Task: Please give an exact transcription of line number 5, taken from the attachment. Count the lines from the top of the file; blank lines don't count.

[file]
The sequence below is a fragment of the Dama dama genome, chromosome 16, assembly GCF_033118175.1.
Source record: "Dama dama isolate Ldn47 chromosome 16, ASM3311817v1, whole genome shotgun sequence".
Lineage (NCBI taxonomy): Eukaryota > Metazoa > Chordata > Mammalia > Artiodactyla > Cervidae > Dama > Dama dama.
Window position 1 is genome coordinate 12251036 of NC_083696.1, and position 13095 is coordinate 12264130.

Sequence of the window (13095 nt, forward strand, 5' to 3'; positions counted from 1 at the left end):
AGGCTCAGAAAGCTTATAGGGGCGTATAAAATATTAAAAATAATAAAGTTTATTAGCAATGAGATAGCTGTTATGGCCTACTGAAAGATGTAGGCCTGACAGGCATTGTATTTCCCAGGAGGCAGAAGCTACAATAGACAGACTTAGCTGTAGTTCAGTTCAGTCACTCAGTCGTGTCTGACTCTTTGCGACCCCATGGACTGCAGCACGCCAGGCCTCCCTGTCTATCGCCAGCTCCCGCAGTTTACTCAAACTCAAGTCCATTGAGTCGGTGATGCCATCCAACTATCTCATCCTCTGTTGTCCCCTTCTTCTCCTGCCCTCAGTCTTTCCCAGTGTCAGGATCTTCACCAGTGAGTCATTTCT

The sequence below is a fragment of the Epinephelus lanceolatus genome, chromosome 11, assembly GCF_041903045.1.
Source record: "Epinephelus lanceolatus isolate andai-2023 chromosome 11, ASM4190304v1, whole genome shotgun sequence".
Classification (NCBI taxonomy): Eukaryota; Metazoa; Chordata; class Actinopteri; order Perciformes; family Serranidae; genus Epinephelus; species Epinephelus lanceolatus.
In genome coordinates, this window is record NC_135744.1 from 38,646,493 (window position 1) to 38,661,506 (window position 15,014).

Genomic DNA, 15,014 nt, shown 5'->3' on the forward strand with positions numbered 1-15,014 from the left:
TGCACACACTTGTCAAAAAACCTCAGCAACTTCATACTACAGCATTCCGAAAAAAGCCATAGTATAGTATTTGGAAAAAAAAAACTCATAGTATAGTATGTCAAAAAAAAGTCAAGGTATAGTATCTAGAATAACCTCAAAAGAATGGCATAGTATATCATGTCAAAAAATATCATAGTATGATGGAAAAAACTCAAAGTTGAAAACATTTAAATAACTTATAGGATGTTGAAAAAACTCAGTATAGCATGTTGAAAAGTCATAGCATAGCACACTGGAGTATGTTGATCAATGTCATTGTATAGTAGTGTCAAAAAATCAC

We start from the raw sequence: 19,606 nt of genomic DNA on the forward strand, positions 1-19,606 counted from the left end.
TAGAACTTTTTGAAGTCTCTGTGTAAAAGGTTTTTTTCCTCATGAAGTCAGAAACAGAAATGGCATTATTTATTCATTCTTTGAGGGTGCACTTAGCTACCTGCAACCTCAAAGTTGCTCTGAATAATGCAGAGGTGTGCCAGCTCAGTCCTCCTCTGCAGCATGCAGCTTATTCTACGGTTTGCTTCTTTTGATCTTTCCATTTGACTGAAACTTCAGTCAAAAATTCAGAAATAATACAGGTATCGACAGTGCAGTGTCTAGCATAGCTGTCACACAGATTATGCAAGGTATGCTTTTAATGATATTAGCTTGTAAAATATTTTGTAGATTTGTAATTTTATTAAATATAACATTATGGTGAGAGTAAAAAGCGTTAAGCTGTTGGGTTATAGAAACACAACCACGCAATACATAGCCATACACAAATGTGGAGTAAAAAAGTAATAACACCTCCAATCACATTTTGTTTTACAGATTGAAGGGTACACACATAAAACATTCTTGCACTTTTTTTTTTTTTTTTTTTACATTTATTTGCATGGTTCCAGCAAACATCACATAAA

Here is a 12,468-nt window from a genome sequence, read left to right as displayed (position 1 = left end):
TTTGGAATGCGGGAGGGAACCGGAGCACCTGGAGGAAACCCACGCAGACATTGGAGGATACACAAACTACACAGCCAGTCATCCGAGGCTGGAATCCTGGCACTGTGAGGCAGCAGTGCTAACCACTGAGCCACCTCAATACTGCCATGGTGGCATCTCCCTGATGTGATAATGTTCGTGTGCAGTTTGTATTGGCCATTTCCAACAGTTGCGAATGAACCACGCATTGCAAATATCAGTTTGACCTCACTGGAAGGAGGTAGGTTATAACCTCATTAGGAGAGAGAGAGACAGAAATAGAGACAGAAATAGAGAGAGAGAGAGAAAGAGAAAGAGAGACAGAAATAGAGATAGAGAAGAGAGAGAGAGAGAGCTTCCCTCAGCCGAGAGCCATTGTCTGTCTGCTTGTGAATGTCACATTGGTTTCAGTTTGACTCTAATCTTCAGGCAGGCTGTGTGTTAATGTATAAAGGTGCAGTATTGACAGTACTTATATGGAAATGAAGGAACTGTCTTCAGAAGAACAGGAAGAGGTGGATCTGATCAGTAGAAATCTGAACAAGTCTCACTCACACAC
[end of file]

Sequence of the window (13095 nt, forward strand, 5' to 3'; positions counted from 1 at the left end):